Mercury poisoning can affect humans of all ages. However, pregnant women and children under age 6 are especially susceptible, because mercury can harm developing nervous systems in fetuses and young children. Adults exposed to high mercury levels also can suffer from central nervous system and cardiovascular problems.

Occasionally, as in the case of Juniata, a water body that serves as a drinking water source will require a fish consumption advisory. Drinking water that might contain small, trace amounts of inorganic mercury does not pose a health concern. The concern is when inorganic mercury is converted to organic mercury through the food chain. Insect or plants may absorb some of the inorganic mercury, turning it into organic mercury that then can be consumed by fish. As larger predator fish eat other small fish, the mercury amounts in fish tissue accumulate. The health concern occurs when these larger fish are consumed by humans. When humans ingest inorganic mercury in small trace amounts in water, it is not significantly absorbed in the body.

Each fish consumption advisory includes consumption recommendations in three categories: for the general population; children aged 6 and younger; and women who are pregnant, nursing or who may become pregnant. The following fish consumption advisories provide advice on limiting certain species and sizes of fish to a certain number of meals per month. A meal is considered to be 8 ounces for adults and 4 ounces for children. [Detailed advisories are found at the end of this release - and provided as attachments.]

The main source of mercury in Colorado water bodies is air deposition - mercury in the air being deposited in lakes, streams and reservoirs.

State Efforts to Reduce Mercury Emissions

Colorado is addressing mercury in the environment aggressively. In 2007 and 2008, the department's Air Pollution Control Division completed work on two rules with the electric utility industry, environmental groups and local governments to dramatically reduce mercury emissions from coal-fired power plants - 80 percent reductions for existing facilities starting in 2012 and increasing to 90 percent in 2018, and 90 percent reductions for new or modified facilities effective immediately. The Colorado Air Quality Control Commission approved these requirements. This consortium also developed a consensus agreement approved by the commission to install air monitors for mercury emissions from power plants. These measures will serve to substantially benefit lakes, streams, aquatic species and human health by reducing the amount of mercury that ends up in our natural riparian ecosystems.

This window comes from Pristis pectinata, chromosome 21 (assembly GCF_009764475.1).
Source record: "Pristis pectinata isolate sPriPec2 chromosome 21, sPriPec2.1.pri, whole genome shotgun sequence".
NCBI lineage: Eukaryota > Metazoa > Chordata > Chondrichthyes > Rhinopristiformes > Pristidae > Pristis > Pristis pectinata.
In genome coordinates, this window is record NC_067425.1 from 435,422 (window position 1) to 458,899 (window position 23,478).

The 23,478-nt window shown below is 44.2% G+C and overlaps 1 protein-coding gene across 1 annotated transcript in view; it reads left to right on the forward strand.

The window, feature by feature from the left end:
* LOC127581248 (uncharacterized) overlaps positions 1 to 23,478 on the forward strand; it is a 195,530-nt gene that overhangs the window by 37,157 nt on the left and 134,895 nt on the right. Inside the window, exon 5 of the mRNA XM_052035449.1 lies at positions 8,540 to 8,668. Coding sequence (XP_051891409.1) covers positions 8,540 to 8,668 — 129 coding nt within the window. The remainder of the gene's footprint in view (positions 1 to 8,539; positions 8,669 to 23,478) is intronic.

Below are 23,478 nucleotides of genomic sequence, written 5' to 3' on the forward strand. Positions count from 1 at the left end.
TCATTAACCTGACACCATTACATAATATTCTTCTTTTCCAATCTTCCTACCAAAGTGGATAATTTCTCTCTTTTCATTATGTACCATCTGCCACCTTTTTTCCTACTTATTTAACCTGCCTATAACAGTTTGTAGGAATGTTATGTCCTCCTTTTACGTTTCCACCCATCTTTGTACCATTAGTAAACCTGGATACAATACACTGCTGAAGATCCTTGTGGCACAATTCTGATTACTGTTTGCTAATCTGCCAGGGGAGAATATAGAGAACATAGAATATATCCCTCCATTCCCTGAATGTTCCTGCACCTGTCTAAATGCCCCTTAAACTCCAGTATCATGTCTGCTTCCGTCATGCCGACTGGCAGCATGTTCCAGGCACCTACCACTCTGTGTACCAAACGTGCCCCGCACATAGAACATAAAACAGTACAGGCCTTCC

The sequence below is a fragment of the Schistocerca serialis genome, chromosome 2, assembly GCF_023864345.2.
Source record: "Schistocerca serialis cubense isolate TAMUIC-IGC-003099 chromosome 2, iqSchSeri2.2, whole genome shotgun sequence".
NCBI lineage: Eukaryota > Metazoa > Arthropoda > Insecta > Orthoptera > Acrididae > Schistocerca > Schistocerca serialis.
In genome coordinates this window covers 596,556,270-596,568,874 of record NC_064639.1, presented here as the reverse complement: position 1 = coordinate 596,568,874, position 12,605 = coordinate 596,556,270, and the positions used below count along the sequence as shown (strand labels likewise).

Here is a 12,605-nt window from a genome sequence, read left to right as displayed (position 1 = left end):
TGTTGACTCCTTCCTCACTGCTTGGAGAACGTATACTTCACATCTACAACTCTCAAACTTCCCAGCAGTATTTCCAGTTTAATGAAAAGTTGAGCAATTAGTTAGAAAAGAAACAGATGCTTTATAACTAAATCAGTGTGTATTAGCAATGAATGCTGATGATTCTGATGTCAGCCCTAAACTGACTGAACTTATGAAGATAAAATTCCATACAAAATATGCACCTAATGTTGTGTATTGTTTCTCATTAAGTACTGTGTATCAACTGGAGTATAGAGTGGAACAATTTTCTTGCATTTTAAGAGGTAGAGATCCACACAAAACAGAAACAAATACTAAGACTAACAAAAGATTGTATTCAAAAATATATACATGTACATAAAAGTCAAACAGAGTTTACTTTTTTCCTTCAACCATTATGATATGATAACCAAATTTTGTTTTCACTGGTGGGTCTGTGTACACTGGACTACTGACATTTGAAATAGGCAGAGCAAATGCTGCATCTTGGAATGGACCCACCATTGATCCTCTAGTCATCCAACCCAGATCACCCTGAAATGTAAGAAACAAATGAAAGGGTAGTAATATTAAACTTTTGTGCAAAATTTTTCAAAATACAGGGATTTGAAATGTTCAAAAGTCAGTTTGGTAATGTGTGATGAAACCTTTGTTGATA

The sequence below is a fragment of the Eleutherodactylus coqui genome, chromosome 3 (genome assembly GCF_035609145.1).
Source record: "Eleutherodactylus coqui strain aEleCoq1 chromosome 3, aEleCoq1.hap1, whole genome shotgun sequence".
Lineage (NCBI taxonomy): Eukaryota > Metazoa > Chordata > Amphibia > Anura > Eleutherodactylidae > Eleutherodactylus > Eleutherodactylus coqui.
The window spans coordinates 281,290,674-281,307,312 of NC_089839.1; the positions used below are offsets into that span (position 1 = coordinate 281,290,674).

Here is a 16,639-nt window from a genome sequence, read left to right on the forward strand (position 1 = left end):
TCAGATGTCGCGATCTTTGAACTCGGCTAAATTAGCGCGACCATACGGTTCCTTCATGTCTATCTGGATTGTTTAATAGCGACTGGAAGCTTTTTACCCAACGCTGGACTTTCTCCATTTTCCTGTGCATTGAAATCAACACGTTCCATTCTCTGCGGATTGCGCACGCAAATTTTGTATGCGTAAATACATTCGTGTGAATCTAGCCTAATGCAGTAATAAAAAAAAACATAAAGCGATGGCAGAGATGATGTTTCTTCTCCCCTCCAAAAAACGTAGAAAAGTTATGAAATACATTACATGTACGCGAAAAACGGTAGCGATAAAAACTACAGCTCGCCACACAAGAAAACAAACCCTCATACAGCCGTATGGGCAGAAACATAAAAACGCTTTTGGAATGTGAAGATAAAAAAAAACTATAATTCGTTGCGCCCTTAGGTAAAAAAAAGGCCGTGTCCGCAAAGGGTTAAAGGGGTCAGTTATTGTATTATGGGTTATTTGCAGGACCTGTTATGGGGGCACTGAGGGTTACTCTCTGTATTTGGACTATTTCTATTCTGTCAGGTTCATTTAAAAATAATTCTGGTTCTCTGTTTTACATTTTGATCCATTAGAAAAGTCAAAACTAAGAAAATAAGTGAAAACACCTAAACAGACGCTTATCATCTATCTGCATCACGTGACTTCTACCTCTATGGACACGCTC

The department also supports implementation of a regulation to reduce mercury emissions from electric arc furnaces, such as those used at facilities such as Rocky Mountain Steel Mills in Pueblo. The department has worked with the steel mill to secure installation of a first-of-its-kind mercury air emissions monitor to provide specific data about mercury emissions.

Mercury is a broadly transported air pollutant, and the department is encouraging western states to consider implementing aggressive mercury reduction programs for existing and new coal-fired electric power plants similar to the measures approved by Colorado.

Colorado also is encouraging the U.S. Environmental Protection Agency to approve strong mercury reduction regulations similar to those approved by Colorado in 2007 and 2008 to benefit the nation's water bodies, including those in the southwest and in Colorado. Aggressive mercury reduction measures by EPA on, for example, the existing Four Corners and proposed (and recently-permitted) Desert Rock power plants located on Navajo Nation lands in northern New Mexico would serve to reduce mercury emissions in the region.

Five Fish Consumption Advisories Announced

Rifle Gap Reservoir [ En Español ]: The fish consumption advisory for Rifle Gap Reservoir recommends that children aged 6 or younger do not consume any smallmouth bass larger than 15 inches or walleye larger than 18 inches and limit consumption of northern pike larger than 20 inches to only one meal per month. For pregnant women, nursing women and women who plan on being pregnant, the advisory recommends not consuming walleye larger than 18 inches and consuming only one meal per month of smallmouth bass larger than 15 inches and northern pike larger than 20 inches. For the general population, the recommendation is a limit of two meals per month of smallmouth bass larger than 15 inches and northern pike larger than 20 inches. The advisory also recommends the general public consume only one meal per month of walleye larger than 18 inches.